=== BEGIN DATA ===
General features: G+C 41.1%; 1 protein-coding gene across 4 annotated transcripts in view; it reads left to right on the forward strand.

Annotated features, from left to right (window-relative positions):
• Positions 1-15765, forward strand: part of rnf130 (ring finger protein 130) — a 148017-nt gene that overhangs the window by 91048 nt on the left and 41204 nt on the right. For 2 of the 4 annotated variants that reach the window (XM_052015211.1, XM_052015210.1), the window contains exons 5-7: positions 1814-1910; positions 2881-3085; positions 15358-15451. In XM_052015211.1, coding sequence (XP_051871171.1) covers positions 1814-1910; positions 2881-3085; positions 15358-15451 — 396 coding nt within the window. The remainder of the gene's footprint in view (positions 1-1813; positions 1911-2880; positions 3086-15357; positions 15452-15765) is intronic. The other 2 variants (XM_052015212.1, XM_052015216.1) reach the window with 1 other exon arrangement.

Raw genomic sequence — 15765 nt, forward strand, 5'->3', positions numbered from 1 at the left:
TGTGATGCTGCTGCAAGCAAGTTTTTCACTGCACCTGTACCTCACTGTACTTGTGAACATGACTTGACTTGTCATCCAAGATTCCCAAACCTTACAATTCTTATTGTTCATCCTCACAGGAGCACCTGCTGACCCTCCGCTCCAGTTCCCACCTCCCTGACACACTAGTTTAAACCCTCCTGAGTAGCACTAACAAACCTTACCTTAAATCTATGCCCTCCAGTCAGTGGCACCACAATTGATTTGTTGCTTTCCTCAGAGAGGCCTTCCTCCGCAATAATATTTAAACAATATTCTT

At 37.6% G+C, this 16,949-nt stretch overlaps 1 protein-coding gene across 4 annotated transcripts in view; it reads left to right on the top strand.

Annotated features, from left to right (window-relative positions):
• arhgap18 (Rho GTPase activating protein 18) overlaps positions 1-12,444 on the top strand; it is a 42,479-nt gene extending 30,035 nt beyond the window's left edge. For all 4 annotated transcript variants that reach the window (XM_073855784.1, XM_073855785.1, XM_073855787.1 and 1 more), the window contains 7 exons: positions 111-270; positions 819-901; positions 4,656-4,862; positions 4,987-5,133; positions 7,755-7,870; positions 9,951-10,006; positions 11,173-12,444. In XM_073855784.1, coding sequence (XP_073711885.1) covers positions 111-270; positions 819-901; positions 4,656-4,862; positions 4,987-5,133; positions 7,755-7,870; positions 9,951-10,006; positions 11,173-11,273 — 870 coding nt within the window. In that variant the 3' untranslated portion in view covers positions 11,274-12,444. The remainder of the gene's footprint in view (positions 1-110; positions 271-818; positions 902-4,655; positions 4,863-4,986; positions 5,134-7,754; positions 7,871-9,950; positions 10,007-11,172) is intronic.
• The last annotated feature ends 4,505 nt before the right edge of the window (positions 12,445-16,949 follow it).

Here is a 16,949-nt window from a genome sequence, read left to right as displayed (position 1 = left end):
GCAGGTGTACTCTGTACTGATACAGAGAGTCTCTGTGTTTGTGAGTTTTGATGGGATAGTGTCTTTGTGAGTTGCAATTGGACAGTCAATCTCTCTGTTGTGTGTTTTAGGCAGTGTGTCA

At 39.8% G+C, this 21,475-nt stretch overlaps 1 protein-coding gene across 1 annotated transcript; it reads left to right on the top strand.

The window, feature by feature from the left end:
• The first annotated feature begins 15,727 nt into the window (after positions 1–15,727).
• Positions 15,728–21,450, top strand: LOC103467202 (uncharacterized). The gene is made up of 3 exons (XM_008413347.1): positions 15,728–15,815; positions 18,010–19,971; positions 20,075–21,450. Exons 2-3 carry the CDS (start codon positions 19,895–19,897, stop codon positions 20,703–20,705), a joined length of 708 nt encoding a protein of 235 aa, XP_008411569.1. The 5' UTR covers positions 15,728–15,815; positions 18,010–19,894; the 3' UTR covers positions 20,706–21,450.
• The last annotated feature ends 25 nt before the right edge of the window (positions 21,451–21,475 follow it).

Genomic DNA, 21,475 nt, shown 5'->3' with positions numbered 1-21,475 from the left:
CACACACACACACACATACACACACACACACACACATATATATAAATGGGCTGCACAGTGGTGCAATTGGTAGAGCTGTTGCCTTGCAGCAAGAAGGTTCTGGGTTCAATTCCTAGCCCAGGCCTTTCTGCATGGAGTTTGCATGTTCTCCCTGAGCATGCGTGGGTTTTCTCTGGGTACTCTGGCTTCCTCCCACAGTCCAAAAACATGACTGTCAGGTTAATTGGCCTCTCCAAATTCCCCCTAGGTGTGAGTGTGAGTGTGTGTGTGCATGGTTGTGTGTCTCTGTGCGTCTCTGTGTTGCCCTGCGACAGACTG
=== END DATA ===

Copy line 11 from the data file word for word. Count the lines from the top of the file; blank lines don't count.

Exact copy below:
GCAGGTGTACTCTGTACTGATACAGAGAGTCTCTGTGTTTGTGAGTTTTGATGGGATAGTGTCTTTGTGAGTTGCAATTGGACAGTCAATCTCTCTGTTGTGTGTTTTAGGCAGTGTGTCA